Use aggregated economic data

Assess costs/benefits through impact on output, income, GDP

Implicitly capture administrative, implementation and other costs.

Assume efficient markets, and no “efficiency gap”

Capture intersectoral feedbacks and interactions

Commonly used to assess impact of carbon taxes and fiscal policies

Not well suited for examining technology-specific policies.

Bottom-up

Use detailed data on fuels, technologies and policies

Assess costs/benefits of individual technologies and policies

Can explicitly include administration and program costs

Don’t assume efficient markets, overcoming market barriers can offer cost-effective energy savings

Capture interactions among projects and policies

Commonly used to assess costs and benefits of projects and programs

Approaches for Energy Sector Mitigation Assessment


Top down assessments 1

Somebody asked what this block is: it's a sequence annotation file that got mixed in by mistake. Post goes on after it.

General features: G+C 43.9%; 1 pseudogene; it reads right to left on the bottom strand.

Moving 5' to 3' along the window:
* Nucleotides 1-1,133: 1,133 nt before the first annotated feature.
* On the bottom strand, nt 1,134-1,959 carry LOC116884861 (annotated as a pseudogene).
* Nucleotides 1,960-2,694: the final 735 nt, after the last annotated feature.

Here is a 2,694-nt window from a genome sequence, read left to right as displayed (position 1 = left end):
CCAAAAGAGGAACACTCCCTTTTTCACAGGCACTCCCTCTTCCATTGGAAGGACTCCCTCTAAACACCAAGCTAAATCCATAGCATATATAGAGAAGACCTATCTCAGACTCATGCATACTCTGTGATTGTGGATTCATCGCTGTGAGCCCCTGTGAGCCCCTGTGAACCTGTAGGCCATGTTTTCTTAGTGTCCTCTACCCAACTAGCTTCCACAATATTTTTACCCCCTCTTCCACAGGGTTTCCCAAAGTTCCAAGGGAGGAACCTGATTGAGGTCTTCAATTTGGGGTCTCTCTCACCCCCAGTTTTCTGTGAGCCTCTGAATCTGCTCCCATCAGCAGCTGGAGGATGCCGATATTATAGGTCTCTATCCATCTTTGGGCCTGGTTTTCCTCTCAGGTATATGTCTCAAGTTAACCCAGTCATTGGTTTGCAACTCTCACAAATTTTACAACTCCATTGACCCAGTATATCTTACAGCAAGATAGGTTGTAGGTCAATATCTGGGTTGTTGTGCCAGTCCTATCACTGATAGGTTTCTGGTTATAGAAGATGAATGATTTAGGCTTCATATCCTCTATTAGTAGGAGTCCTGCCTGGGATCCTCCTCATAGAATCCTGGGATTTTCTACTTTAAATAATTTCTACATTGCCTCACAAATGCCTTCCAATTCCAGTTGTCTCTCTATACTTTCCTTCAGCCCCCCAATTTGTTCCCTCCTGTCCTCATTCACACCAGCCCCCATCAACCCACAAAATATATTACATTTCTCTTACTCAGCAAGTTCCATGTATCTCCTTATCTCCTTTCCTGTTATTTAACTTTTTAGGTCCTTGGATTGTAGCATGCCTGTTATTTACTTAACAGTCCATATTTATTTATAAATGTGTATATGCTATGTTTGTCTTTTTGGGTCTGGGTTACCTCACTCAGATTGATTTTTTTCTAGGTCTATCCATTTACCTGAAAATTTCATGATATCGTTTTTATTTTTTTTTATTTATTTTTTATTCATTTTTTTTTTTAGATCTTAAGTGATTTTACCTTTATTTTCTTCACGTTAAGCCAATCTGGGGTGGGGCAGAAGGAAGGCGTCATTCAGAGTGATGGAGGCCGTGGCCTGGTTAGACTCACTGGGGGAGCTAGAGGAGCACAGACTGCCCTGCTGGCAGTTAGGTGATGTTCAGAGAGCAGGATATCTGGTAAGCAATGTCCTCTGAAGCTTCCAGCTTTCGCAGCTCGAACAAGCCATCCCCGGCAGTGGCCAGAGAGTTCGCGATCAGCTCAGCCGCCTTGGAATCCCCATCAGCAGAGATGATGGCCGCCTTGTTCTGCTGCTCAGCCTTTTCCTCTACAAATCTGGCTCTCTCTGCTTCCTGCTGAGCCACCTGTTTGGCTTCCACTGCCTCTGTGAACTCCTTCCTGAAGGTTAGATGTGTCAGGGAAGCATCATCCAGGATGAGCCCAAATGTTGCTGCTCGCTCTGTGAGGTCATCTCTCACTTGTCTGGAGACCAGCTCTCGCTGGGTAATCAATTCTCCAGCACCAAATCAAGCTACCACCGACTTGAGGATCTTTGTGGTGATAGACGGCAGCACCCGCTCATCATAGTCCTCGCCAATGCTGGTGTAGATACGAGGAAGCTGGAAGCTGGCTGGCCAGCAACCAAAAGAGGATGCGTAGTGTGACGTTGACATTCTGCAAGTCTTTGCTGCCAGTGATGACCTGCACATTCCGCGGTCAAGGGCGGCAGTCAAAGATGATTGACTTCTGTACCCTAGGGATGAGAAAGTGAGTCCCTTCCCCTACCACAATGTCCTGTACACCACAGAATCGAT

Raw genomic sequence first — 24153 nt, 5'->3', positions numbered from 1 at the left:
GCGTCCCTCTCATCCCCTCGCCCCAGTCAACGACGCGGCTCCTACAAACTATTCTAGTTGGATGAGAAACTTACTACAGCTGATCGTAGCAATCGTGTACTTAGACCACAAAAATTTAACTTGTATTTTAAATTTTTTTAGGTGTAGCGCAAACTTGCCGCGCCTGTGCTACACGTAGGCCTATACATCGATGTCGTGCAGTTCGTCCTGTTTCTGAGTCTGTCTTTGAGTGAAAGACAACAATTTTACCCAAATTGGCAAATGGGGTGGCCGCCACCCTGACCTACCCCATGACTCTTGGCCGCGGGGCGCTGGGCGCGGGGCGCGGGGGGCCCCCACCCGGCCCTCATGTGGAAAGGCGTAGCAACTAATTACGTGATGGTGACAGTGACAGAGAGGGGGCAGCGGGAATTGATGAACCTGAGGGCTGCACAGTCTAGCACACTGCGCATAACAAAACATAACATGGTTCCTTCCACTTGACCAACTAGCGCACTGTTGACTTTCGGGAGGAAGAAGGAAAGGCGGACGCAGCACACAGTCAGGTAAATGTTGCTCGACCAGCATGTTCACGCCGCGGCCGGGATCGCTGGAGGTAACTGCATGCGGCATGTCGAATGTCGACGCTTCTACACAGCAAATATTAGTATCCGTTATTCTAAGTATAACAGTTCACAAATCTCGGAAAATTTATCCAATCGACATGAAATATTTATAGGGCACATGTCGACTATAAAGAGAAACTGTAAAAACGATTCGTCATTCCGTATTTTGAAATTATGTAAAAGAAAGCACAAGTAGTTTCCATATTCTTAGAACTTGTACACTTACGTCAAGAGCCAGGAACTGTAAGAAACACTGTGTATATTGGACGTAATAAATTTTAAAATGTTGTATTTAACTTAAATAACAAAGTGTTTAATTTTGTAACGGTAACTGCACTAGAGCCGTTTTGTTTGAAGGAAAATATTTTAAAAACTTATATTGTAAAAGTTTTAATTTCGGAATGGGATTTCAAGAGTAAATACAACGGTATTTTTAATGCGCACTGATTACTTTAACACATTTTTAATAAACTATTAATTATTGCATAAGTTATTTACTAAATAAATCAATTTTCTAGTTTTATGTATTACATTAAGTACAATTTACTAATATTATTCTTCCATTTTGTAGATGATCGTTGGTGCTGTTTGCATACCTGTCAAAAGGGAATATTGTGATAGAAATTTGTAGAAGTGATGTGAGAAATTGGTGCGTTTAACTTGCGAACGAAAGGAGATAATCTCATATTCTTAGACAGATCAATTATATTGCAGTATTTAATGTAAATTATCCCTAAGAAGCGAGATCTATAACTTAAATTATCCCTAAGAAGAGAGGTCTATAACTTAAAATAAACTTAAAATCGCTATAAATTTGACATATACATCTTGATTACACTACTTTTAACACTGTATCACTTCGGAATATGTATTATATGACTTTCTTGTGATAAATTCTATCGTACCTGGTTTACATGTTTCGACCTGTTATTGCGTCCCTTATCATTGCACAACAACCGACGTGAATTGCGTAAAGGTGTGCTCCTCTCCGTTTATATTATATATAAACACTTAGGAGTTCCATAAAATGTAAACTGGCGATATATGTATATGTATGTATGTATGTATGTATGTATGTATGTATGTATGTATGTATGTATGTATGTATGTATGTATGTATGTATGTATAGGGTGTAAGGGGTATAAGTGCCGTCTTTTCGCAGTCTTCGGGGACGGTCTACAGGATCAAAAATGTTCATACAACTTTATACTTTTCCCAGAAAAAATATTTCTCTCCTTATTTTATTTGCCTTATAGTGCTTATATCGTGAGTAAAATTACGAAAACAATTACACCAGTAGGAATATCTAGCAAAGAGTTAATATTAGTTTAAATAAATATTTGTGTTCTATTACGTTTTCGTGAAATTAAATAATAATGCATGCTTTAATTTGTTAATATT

Top-Down Assessments (1)

  • Examine general impact on economy of GHG mitigation.

  • Important where GHG mitigation activities will cause substantial changes to an economy.

  • Typically examine variables such as GDP, employment, imports, exports, public finances, etc.

  • Assume competitive equilibrium and optimizing behavior in consumers and producers.

  • Should also consider role of informal sector, which may be important in many non-Annex 1 countries.

  • Can be used in conjunction with bottom-up approaches to help check consistency.

    • E.g. energy sector investment requirements from a bottom-up energy model used in macroeconomic assessment to iteratively check the GDP forecasts driving the energy model.


Top down assessments 2
Top-Down Assessments (2)

  • Types of top-down approaches:

    • Simplified macroeconomic assessment: seeks consistency between sectoral forecasts and informs baseline scenarios.